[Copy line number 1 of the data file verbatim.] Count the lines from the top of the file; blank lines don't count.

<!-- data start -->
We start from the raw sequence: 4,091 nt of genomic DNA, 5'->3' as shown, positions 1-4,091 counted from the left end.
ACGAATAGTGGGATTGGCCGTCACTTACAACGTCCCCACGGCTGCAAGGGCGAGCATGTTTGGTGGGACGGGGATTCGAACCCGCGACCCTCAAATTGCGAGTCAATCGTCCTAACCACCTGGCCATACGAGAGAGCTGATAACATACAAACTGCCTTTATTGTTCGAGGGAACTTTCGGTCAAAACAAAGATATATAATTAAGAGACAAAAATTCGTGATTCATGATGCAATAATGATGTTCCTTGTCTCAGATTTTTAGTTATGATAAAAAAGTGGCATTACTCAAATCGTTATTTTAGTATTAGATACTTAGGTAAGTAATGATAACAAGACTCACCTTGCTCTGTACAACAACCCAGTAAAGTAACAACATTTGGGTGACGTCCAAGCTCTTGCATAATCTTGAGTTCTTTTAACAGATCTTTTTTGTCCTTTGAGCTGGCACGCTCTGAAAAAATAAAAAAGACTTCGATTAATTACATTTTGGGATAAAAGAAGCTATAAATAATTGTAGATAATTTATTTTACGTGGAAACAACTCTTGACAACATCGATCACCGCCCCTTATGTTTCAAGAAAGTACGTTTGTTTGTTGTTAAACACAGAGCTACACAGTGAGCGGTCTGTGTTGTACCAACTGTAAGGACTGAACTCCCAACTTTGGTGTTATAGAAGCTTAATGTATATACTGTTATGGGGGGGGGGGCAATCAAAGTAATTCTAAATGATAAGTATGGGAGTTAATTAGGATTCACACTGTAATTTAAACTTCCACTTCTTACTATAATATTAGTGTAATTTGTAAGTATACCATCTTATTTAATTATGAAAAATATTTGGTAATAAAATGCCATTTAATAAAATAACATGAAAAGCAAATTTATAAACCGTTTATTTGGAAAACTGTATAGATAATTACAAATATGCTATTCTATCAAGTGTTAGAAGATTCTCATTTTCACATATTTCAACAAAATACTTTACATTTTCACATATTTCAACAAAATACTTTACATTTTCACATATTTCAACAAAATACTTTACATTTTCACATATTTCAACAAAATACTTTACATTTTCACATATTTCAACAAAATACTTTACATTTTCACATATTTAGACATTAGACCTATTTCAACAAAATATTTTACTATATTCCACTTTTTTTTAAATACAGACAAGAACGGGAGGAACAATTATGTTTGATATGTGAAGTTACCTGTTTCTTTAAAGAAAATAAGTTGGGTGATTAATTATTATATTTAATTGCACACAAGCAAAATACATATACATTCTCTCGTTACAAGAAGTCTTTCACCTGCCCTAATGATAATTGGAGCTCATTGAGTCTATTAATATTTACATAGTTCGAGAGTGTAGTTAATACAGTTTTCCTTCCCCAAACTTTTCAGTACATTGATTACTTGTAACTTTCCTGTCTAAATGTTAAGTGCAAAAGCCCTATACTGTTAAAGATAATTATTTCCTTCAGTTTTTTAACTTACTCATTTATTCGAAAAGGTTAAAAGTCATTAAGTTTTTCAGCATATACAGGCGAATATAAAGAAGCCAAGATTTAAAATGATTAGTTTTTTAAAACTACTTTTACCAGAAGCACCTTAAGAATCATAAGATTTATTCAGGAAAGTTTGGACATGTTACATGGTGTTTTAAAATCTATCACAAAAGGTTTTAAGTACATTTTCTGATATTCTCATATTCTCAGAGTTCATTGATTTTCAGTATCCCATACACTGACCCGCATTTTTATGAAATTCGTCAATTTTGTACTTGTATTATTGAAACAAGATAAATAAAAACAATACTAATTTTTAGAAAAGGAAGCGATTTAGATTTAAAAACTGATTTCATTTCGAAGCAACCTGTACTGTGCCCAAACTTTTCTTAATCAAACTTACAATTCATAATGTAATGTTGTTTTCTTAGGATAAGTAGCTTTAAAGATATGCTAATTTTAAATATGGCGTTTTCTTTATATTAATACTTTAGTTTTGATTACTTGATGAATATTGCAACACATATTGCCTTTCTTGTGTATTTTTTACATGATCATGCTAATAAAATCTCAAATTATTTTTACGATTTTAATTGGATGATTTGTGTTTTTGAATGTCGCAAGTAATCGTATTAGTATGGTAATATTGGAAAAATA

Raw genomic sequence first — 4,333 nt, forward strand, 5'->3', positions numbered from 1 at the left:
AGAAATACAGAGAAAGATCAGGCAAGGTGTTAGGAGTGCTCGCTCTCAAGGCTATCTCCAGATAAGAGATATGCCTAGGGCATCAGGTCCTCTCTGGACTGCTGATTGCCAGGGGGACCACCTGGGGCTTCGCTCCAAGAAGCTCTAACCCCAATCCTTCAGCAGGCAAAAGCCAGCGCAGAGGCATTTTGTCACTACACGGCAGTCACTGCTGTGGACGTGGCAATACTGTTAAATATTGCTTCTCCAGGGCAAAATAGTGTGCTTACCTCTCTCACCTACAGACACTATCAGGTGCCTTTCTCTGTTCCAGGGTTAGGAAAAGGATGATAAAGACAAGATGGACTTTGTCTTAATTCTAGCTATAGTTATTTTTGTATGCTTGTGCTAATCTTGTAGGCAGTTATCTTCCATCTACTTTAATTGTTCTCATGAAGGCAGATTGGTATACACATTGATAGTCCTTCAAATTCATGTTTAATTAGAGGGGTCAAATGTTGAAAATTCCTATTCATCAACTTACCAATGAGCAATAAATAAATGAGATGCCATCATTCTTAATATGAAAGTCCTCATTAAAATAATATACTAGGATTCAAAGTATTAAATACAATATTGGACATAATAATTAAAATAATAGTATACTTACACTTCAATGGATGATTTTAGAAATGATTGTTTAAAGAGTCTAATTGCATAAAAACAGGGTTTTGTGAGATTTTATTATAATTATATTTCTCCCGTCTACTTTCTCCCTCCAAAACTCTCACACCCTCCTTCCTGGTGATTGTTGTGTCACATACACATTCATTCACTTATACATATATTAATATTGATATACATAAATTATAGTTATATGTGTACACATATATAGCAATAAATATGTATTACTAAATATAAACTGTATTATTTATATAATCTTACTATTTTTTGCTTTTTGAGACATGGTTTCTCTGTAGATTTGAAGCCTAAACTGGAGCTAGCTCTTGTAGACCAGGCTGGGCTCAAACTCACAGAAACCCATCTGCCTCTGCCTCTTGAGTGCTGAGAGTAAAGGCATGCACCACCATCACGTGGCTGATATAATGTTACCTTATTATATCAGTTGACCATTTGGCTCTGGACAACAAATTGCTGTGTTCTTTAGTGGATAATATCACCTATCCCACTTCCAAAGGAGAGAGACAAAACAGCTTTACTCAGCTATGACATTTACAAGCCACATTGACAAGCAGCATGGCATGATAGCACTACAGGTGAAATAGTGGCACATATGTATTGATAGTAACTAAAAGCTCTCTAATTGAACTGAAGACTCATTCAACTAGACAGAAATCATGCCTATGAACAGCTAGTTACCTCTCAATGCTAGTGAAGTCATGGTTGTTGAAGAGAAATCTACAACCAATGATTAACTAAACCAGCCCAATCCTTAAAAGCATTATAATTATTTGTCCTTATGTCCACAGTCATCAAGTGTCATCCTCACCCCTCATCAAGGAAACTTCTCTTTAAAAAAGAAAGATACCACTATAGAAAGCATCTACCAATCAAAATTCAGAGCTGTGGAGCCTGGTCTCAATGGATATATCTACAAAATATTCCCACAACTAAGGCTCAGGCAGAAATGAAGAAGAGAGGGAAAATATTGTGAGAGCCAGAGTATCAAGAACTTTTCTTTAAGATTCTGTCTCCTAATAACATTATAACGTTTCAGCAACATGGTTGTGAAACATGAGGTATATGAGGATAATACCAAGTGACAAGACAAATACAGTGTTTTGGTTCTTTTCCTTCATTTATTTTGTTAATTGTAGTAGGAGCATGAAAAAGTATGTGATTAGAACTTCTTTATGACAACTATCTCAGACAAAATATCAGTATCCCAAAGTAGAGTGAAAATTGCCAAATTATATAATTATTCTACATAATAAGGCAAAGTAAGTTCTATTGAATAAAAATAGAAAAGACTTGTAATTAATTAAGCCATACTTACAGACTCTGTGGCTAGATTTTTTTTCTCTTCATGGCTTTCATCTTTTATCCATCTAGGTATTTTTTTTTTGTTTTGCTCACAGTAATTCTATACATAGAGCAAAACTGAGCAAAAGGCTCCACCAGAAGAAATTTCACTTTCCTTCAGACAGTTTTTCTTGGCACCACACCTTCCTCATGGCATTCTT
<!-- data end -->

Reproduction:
We start from the raw sequence: 4,091 nt of genomic DNA, 5'->3' as shown, positions 1-4,091 counted from the left end.